On the heels of the recent Dish Network announcement to begin accepting bitcoin payments, we saw the same clueless chorus of naysayers and payment newbies come out claiming that Dish doesn’t really accept bitcoin because they actually end up with US dollars.
It would be just as ridiculous to say that a hotel in Barbados doesn’t accept US dollars because, after the VISA credit card transaction, the hotel ends up with Barbados dollars.
Dish Network selected bitcoin payment processor Coinbase to manage the foreign exchange conversion risk in the same way that other international merchants select credit card processors. It matters not what the merchant’s native currency is, but what they permit consumers to use when purchasing.
As with Overstock’s decision to begin accepting bitcoin payments, the Dish announcement is significant because it adds yet another payment outlet for holders of bitcoin and it brings another large merchant into the ecosystem of processing bitcoin transactions.
Dish’s executive vice president and chief operating officer Bernie Han said that Dish sees its new payment option as a way to boost customer service:
“We always want to deliver choice and convenience for our customers and that includes the method they use to pay their bills.”
One cannot overlook the fact that something as mundane as a payment option is also being strategically deployed as a competitive wedge in a branding and messaging campaign. However, this residual bonus has a diminishing impact as more companies announce their intention to embrace bitcoin and we move past its early adopter phase.
The monetary transition process
While some analysts observe that new merchant acceptance has the effect of creating downward price pressure for bitcoin, since processors immediately convert into national currency for their clients, I maintain that the entire process is simply part of bootstrapping a new currency.
And yes, selling pressure from new merchants converting out of bitcoin may not always be replaced by new buying. Bitcoin is barely in the early stages of this monetary transition process.
That process includes price discovery on liquid exchanges, creation of closed-loop systems to both receive and spend bitcoin, and finally, pricing of goods and services in the new numéraire.
The trend towards global participation
In an important but somewhat pessimistic paper, “Cryptocurrencies, Network Effects, and Switching Costs,” William Luther observes that there is a systemic bias against monetary transition. His research concludes that despite the inferiority of the prevailing currency and due to both network effects and switching costs, “cryptocurrencies like bitcoin are unlikely to generate widespread acceptance in the absence of either significant monetary instability or government support”.
As an economist, I disagree with this thesis because it fails to consider global usage and the potential for bypassing capital controls. Luther’s cited monetary instability or government support are both conditions relevant only within the restricted political borders of a monetary regime. They may serve as great litmus tests in a confined jurisdiction, but they are utterly useless in considering cross-border transactions.
The trend towards global merchants participating in a global economy will only serve to strengthen this dynamic. We are witnessing it today with at least 60 countries blocked out of the current prevailing payment systems, and hence unaware of the switching costs and network effects of Luther’s incumbent monies.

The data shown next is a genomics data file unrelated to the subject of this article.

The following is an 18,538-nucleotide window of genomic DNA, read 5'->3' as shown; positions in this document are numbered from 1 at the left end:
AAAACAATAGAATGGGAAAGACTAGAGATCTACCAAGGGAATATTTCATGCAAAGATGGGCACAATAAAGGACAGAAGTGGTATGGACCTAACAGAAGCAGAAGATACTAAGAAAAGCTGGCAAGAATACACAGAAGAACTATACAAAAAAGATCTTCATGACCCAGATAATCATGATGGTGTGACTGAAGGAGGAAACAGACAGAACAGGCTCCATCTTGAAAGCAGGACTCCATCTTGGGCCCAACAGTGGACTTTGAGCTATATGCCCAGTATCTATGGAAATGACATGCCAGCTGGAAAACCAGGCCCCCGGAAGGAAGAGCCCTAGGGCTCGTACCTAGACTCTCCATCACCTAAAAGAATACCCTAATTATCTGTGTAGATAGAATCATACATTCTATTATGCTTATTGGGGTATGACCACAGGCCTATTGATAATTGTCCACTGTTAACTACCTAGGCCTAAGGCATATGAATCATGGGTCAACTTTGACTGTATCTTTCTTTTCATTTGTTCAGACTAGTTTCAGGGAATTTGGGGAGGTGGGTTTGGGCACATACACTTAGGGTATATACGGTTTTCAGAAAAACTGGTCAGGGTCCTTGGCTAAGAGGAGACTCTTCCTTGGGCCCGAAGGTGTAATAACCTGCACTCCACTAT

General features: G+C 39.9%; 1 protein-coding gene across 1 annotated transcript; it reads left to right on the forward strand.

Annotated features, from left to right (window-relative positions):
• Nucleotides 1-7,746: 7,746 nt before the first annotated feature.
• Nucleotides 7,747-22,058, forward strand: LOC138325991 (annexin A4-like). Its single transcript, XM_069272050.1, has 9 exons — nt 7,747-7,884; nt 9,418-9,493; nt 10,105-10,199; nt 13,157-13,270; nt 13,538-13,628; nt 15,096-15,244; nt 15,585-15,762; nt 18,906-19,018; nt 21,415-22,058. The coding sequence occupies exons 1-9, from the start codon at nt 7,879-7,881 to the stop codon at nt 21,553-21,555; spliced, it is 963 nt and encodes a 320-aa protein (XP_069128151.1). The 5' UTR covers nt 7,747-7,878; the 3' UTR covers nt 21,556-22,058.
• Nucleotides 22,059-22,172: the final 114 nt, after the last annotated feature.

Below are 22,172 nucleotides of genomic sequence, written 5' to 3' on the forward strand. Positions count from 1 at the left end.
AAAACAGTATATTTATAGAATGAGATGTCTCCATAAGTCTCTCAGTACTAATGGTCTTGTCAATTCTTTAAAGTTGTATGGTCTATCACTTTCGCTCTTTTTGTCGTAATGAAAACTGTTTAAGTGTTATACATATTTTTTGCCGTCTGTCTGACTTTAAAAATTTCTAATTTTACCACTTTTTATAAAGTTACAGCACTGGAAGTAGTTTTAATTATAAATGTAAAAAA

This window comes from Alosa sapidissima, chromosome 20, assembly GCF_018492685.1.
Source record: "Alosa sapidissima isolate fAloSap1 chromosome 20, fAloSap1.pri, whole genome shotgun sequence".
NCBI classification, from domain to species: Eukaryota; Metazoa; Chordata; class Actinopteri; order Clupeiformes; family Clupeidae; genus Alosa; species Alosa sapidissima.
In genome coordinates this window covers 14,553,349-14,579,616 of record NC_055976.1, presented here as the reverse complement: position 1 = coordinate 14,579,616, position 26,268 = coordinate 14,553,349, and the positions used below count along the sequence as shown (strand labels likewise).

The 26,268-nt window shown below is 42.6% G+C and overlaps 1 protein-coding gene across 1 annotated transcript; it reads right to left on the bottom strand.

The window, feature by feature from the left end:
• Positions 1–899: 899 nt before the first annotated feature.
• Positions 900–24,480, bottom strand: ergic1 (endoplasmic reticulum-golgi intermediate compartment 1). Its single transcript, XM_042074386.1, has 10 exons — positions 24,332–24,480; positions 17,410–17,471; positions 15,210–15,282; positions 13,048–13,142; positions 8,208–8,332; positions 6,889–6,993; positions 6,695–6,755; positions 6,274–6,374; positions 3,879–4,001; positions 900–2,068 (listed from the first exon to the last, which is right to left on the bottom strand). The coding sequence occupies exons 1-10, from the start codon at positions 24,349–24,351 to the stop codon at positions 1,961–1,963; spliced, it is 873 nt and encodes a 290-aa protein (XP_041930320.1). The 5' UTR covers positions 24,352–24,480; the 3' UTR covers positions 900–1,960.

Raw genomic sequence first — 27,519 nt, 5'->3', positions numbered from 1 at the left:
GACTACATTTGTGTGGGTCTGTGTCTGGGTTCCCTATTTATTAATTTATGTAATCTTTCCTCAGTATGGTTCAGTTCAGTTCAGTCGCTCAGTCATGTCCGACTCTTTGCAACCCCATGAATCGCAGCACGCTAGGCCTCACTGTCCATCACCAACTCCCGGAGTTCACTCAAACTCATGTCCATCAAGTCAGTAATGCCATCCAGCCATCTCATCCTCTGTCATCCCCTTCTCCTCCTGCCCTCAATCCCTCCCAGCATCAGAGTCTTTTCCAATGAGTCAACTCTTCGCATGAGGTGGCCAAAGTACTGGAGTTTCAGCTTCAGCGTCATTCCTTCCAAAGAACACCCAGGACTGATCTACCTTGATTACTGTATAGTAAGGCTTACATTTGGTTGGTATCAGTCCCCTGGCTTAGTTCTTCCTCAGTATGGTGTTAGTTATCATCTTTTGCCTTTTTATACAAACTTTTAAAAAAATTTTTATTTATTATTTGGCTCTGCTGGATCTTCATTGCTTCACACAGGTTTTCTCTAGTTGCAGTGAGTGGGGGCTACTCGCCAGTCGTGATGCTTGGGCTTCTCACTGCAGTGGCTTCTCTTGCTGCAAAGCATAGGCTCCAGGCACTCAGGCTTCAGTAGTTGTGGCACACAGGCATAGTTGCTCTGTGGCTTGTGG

Quoting bitcoin prices
Beyond the network effect of incumbents, I do agree that the holy grail for bitcoin is having prices quoted and displayed in bitcoin rather than mentally going through a conversion process. This step completes the process for monetary transition and it is difficult to predict how that specific step occurs.
In “The Origin, Classification and Utility of Bitcoin,” Peter Šurda correctly states:
“Even though not money, bitcoin is a medium of exchange … While it is true that economic calculation is beneficial, this is merely one of the relevant aspects of media of exchange. Economic calculation depends on the unit of account, and while bitcoin is not used as a unit of account to any apparent degree, it may happen in the future, and its utility would increase even more in such a case.”
Redditor ISkiAtAlta makes an interesting observation on why it’s not easier or more beneficial to (re)obtain bitcoin than it is to obtain or use fiat, claiming that we’re not there yet because the barrier to obtaining bitcoin is too high and the perceived benefits have not yet been internalized – particularly for new users.
That above rationale addresses the issue of monetary switching costs, but I think it applies equally to the establishment of a numéraire, or favored unit of account.
Framing it as an issue of timing, ISkiAtAlta offers three items that must be present for motivating consumers to go through the trouble of transacting in bitcoin: (1) it has to become easier to obtain bitcoin, (2) people must see the value of holding their savings in bitcoin, and (3) merchants must offer discounts for bitcoin transactions.
I would add that consumers must have more user-friendly applications and that merchants must also see the value of holding balances in bitcoin which becomes reinforced by expenses and liabilities – expressed in bitcoin through supply chain vendor demand or employee demand. It becomes infinitely easier to maintain bitcoin balances if a merchant or company knows that risk can be reasonably hedged and that others will also accept settlement in bitcoin.
Bootstrapping a new currency is always a chicken-and-egg dilemma, but when it comes to volatility, original perspective can be helpful too. Perhaps it’s not bitcoin that is volatile against the US dollar, but it’s the US dollar that is volatile against the future store-of-value bitcoin.
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